For the men’s overall World Cup title, it came down to the final day between Dylan Carter of Trinidad & Tobago and Nic Fink of the United States, who were tied on the overall points coming into today. Carter had the 50m butterfly final while Fink had the 200m breaststroke - both events were triple crown opportunities as they were each going for their ninth win of the entire circuit.

Ultimately the title went to Carter thanks to his 21.99 in the 50m butterfly, his fastest of the three finals. 

“I am so very happy,” Carter said. I am over the moon. I have been saying that this was a goal of mine but the pressure started to mount this weekend. I really felt like I could do it tonight.

“I was cooler this week than I was in Toronto. I think the confidence outweighed the nerves.  It's a massive step for me. I have always felt that I had massive potential but there were some things missing, and I was always trying to unlock them. I am pleased to see some consistent results.”

Fink won the 200m breaststroke from lane 8 with a 2:02.70. After nearly missing the final this morning, he won from the outside, taking the lead early and sticking to it as he finished second overall to Carter with 172.3 points to Carter’s 172.6.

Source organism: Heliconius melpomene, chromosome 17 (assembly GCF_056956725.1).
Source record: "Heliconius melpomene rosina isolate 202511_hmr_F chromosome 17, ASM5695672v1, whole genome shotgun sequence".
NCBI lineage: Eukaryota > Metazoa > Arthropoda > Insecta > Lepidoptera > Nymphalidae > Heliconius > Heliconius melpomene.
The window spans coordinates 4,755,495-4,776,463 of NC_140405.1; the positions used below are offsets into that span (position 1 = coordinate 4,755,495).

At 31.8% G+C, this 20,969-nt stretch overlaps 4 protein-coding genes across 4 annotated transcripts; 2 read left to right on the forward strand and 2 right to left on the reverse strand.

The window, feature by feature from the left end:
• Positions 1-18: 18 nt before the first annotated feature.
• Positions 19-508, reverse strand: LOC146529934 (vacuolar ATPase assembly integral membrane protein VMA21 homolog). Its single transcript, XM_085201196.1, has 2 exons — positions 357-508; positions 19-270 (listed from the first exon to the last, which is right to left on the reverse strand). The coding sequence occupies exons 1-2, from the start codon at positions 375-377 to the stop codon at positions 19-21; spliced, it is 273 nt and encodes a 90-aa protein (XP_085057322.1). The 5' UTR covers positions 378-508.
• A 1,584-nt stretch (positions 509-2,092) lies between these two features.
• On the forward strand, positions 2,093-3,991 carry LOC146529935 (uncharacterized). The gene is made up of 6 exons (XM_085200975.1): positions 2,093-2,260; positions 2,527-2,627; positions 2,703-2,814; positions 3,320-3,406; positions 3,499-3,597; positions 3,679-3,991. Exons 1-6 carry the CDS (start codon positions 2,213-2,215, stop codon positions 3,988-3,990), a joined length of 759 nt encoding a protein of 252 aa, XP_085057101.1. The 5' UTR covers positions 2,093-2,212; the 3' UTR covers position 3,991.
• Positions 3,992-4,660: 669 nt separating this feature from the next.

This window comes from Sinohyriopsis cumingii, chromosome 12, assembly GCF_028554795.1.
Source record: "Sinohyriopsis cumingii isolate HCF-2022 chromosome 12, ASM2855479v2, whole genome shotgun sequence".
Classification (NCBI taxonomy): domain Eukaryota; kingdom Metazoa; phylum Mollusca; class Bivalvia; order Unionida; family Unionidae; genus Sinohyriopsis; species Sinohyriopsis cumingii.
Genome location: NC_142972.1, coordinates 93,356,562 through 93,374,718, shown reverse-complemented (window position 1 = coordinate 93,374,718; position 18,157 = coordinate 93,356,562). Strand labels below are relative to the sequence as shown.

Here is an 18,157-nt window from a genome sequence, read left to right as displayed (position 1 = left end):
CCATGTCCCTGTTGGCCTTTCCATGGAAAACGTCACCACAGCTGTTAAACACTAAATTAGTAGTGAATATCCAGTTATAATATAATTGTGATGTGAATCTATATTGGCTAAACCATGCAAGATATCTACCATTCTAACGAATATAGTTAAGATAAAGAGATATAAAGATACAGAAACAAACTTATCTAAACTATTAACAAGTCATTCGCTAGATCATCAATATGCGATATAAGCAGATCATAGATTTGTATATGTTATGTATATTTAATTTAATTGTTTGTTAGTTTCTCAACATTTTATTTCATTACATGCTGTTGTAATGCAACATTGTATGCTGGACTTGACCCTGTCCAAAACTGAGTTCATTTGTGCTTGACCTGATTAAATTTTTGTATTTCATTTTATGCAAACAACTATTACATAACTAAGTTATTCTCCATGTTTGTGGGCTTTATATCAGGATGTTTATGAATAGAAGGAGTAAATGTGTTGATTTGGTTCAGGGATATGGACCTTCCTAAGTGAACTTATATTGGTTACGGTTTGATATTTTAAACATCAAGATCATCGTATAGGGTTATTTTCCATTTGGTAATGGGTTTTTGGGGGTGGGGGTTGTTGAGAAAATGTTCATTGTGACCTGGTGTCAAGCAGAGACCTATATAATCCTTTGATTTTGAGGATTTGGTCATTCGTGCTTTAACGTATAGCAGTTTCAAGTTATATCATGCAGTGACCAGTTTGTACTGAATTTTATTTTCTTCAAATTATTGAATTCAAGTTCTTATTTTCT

“I was rattled a little bit,” Fink said of the morning swim. “I was in control of my heat this morning I guess I let the first two heats get away.  My eyes were wide open. I was happy to get a lane, knowing that if you get a lane you get a chance.

“It's an opportunity to swim your own race and that's what I did tonight. I swam a 2:03 or 2:04 in Toronto. Tonight it was definitely the adrenaline and “It's pretty awesome to be the top breaststroker in all three. I am looking forward to getting some crowns in the mail from FINA.” 

There were four other triple crown winners on Saturday in Indianapolis as notably Lithuania’s Ruta Meilutyte won her sixth breaststroke final with a 28.70 in the 50m breaststroke, the fourth fastest swim of all-time.

Meilutyte was off her best time of 28.60 from Berlin, but is back swimming better than ever at age 25.